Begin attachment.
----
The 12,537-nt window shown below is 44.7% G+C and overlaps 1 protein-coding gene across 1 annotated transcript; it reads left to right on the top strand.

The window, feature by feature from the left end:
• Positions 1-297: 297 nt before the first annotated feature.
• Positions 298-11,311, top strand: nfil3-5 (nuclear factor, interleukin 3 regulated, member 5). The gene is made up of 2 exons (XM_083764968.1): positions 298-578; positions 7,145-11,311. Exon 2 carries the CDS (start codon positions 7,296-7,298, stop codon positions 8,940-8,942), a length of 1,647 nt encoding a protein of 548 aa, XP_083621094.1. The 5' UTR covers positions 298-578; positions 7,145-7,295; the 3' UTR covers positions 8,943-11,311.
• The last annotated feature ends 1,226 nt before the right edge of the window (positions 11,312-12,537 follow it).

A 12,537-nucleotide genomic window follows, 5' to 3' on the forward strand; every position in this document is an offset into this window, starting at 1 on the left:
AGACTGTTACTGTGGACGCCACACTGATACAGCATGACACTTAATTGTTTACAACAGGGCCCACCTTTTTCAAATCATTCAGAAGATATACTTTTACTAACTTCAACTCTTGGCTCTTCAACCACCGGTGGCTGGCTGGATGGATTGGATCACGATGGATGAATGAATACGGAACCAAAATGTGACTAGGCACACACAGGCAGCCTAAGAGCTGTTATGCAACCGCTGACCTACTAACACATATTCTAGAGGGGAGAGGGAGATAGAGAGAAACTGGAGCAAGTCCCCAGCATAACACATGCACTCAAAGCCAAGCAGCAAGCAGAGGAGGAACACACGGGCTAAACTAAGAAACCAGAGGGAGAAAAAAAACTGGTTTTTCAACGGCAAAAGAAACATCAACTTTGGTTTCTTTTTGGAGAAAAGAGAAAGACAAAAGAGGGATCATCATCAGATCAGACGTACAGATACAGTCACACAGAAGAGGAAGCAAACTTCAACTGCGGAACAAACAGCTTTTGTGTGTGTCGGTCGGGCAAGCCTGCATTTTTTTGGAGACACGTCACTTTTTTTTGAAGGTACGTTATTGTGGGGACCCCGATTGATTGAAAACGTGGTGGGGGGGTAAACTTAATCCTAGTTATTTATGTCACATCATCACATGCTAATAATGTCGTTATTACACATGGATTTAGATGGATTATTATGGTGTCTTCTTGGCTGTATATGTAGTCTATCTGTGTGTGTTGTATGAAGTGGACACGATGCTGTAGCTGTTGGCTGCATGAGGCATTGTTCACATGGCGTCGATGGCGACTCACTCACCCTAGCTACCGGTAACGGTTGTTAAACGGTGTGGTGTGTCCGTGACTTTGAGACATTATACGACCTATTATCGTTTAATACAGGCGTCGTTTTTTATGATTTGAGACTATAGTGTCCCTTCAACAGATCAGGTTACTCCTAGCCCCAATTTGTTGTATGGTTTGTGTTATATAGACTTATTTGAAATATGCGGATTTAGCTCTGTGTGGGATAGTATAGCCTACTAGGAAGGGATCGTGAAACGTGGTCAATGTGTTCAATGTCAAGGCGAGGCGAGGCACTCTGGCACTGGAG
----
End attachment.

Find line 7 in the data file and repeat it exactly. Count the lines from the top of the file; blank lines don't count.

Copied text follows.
AGACTGTTACTGTGGACGCCACACTGATACAGCATGACACTTAATTGTTTACAACAGGGCCCACCTTTTTCAAATCATTCAGAAGATATACTTTTACTAACTTCAACTCTTGGCTCTTCAACCACCGGTGGCTGGCTGGATGGATTGGATCACGATGGATGAATGAATACGGAACCAAAATGTGACTAGGCACACACAGGCAGCCTAAGAGCTGTTATGCAACCGCTGACCTACTAACACATATTCTAGAGGGGAGAGGGAGATAGAGAGAAACTGGAGCAAGTCCCCAGCATAACACATGCACTCAAAGCCAAGCAGCAAGCAGAGGAGGAACACACGGGCTAAACTAAGAAACCAGAGGGAGAAAAAAAACTGGTTTTTCAACGGCAAAAGAAACATCAACTTTGGTTTCTTTTTGGAGAAAAGAGAAAGACAAAAGAGGGATCATCATCAGATCAGACGTACAGATACAGTCACACAGAAGAGGAAGCAAACTTCAACTGCGGAACAAACAGCTTTTGTGTGTGTCGGTCGGGCAAGCCTGCATTTTTTTGGAGACACGTCACTTTTTTTTGAAGGTACGTTATTGTGGGGACCCCGATTGATTGAAAACGTGGTGGGGGGGTAAACTTAATCCTAGTTATTTATGTCACATCATCACATGCTAATAATGTCGTTATTACACATGGATTTAGATGGATTATTATGGTGTCTTCTTGGCTGTATATGTAGTCTATCTGTGTGTGTTGTATGAAGTGGACACGATGCTGTAGCTGTTGGCTGCATGAGGCATTGTTCACATGGCGTCGATGGCGACTCACTCACCCTAGCTACCGGTAACGGTTGTTAAACGGTGTGGTGTGTCCGTGACTTTGAGACATTATACGACCTATTATCGTTTAATACAGGCGTCGTTTTTTATGATTTGAGACTATAGTGTCCCTTCAACAGATCAGGTTACTCCTAGCCCCAATTTGTTGTATGGTTTGTGTTATATAGACTTATTTGAAATATGCGGATTTAGCTCTGTGTGGGATAGTATAGCCTACTAGGAAGGGATCGTGAAACGTGGTCAATGTGTTCAATGTCAAGGCGAGGCGAGGCACTCTGGCACTGGAG